Posts filed under ‘Electronic Health Records’

EMR vs. EHR


Do you know the difference between an “electronic medical record” (EMR) and an “electronic health record” (EHR)? There is a common misconception that these terms are interchangeable, and many people today could not tell you if there is a difference between the two terms, let alone what that difference is.

An EMR is essentially the equivalent of a paper chart for a patient that is filled out by providers within an individual healthcare delivery organization (e.g. hospitals, physician’s offices), and is a legal record owned by that organization. EMR computer software is sold by enterprise vendors to hospitals, clinics, and other care delivery sites.

An EHR is a subset of EMRs that contains patient information from different healthcare delivery organizations. These records are owned by the patient or stakeholder, and the information can be shared through an EHR network. Unlike EMRs, electronic health records are interactive and the patient can access and supplement the information contained in the file. EHRs connect different healthcare organizations and may contain more detailed information about a patient’s demographics, medications, medical history, etc.

So, in order to utilize EHRs and for them to be effective, EMR software must be adopted by healthcare delivery organizations. Based on an HIMSS Analytics report published in 2006, the majority of hospitals have begun to implement EMRs, but at that point were not beyond the earliest stages. Since then both EMR systems and EHRs have grown in utilization and popularity, considering the potential for the easy sharing of patient information between healthcare organizations. A 2011 presentation by HIMSS shows that in 2011 more hospitals are developing their ability to use EHRs.

Both EMRs and EHRs are clearly an area of high potential for the healthcare industry. As the systems are more widely adopted and developed further at various organizations, the added ease of access and quality of health information will ideally help care provider organizations provide better treatment for patients. There are potential worries related to privacy and security with this type of information being transmitted electronically, however that is an entirely different issue that I will leave to be discussed at another time.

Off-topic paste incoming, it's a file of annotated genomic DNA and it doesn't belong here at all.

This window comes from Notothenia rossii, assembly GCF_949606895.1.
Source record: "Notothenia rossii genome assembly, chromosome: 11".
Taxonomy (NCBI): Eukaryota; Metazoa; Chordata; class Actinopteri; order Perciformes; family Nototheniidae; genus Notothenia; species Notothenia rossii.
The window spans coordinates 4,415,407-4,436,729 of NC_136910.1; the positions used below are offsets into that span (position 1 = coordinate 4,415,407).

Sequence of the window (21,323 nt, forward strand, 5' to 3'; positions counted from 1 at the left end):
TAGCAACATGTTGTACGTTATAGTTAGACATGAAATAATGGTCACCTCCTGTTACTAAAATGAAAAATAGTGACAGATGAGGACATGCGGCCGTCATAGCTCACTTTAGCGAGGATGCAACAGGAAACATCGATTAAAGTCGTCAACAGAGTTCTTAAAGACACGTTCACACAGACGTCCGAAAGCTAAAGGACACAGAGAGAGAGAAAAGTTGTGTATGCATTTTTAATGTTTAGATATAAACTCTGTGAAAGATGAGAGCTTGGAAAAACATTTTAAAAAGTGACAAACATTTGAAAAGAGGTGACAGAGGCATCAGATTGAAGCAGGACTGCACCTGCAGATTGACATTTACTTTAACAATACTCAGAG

Author: Jamie Notaro

Edited by: Ken Chiang

 

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March 21, 2012 at 11:02 AM Leave a comment

Woes of a Disjointed Healthcare System


As we all know, the cost of healthcare in the United States is high and growing.  Expenditures surpassed $2.3 trillion in 2008, more than three times the $714 billion spent in 1990, and over eight times the $253 billion spent in 1980. Stemming this growth has become a major policy priority, as the government, employers, and consumers increasingly struggle to keep up with health care costs. (Source: Centers for Medicare and Medicaid Services, Office of the Actuary, National Health Statistics Group, National Health Care Expenditures Data, January 2010.)

The healthcare industry, patient advocates and governmental bodies are pursuing many solutions.  These include, but are not limited to:

  • Investment in information technology
  • Improving quality and efficiency (e.g., encouraging evidence-based medicine, reducing unnecessary variations in care) – Some experts estimate that up to 30% of health care is unnecessary, emphasizing the need to streamline the health care system and eliminate this needless spending.
  • Adjusting provider compensation (e.g., sharing cost savings)
  • Government regulation (e.g., recent Medicare initiatives to control costs)
  • Encouraging prevention
  • Increasing consumer involvement in purchasing
  • Altering the tax preference for employer-sponsored insurance

One of the strengths of our current healthcare system, as well as one of its weaknesses, is that it is a market-based system.  We have multiple providers competing against each other.  The strength is that competition leads to innovation if not the low cost we might expect.  However, a market-based, competitive system also leads to a system that can make it difficult for providers to work together.  The resulting lack of coordination can have a negative impact on patient care and lost opportunities for reducing costs.